During his press conference at the White House Tuesday with Brazilian President Dilma Rousseff, President Obama asserted that Brazil and the United States are “similar.”
A lot of people wouldn’t have noticed this, but Jim Hoft of Gateway Pundit did. And it’s a serious part of the problem with Obama.
Our common values, the strong people-to-people relations that we have, the fact that we are the largest countries in the hemisphere with similar histories — I think all that means that we should be very strong partners for years to come.
Similar histories? Does this sound like your history? From the New York Times’ “Brief History of Brazil:”
Pedro had ideas of his own: he proclaimed Brazil’s independence on September 7, 1822, and established the Brazilian empire. Nine years later, following a period of internal unrest and costly foreign wars, the emperor stepped aside in favor of his five-year-old son, Pedro II. A series of regents ruled until 1840, when the second Pedro was 14 and Parliament decreed him “of age.”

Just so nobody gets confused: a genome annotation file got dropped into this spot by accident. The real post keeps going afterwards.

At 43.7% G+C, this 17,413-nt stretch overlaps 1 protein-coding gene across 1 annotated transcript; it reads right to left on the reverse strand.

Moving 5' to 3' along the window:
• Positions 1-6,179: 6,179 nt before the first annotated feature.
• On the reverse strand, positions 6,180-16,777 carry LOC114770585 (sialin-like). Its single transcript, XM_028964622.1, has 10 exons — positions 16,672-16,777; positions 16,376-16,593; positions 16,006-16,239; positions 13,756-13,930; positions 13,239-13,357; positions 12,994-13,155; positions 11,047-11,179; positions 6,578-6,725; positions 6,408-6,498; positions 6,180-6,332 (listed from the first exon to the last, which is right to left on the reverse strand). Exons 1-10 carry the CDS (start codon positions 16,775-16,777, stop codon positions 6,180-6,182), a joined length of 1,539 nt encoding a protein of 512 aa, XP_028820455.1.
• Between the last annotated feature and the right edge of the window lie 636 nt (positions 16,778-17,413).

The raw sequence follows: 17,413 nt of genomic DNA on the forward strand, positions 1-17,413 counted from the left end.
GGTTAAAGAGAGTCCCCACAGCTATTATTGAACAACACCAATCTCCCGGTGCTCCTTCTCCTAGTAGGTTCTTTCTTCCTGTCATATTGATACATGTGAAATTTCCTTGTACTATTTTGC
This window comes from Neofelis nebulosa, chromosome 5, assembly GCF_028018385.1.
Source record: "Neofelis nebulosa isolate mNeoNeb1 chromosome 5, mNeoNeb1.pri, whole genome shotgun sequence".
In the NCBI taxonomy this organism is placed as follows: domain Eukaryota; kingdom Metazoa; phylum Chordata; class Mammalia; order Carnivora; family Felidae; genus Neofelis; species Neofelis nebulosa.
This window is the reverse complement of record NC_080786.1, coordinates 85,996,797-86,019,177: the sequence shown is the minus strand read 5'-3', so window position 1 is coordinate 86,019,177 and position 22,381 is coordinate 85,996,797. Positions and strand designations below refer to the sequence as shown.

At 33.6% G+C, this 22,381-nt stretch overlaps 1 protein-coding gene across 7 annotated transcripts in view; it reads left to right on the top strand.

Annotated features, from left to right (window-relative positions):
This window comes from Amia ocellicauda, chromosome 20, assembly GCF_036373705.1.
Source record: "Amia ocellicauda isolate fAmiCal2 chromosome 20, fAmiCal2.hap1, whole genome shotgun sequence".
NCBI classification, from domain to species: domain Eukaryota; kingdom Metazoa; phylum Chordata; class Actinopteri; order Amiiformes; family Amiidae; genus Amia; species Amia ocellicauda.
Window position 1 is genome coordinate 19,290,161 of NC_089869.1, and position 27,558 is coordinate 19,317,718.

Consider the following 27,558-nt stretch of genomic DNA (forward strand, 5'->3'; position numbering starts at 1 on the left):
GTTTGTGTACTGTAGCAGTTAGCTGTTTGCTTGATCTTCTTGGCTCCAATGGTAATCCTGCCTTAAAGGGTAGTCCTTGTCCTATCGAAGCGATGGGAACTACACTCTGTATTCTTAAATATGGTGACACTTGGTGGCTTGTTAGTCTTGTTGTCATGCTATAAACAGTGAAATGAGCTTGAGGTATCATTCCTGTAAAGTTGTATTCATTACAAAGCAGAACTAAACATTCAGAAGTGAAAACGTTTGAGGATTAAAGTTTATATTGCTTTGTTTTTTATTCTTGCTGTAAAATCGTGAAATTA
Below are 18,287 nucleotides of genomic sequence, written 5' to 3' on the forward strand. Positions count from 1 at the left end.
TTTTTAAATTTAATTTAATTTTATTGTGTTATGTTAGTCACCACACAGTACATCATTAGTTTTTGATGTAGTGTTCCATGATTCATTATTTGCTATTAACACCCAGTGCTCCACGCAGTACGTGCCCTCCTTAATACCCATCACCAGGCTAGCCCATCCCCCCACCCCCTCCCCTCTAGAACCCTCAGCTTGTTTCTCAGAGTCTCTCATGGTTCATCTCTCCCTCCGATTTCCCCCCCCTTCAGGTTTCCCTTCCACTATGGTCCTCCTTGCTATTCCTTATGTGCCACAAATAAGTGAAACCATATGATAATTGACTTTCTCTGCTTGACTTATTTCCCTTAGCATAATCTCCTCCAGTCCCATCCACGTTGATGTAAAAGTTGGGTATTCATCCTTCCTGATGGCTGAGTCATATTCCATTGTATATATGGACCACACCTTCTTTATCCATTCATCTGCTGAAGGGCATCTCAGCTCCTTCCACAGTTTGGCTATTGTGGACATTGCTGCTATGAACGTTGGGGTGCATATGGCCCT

Brazil has spent its history rocking back and forth from monarchy to military juntas to a republic and back. For now, it’s a republic.
Sure, Obama was in part playing a little mood music to make Dilma think the American people love Brazil for something other than Pelé and Brazilian nuts, which aren’t particularly popular, BTW. But that he could even say such a thing speaks voluminously about his attitude toward his own country.
Obama thinks our culture is malleable, changing all the time, moving forward, and so on and so forth. He had to force himself during his presidency to say he is an American exceptionalist, because actually he is not.
He thinks all cultures are basically equal and that ours has succeeded as much because of the evil within it – greed, oppression, etc. – as it has because of what’s good about it. Actually, he doesn’t really think ours has succeeded at all, because of income inequality. We neglect to spread the wealth around.
And of course, all cultures being equal, what harm can it do to permit millions of people from one country, Mexico, to flood into the America over just a few short years. Change is good!
Here are some of the similar Brazilian values to ours.
Uh, on second thought, it does look kind of like our culture.
Maybe it is in fact too late to preserve the Western Europe-based value system that guided this country to its preeminence. Sure, spiced up by other cultures, including that of my ancestors – Jewish immigrants from Eastern Europe.
But not supplanted by other cultures. And not even “similar” to them.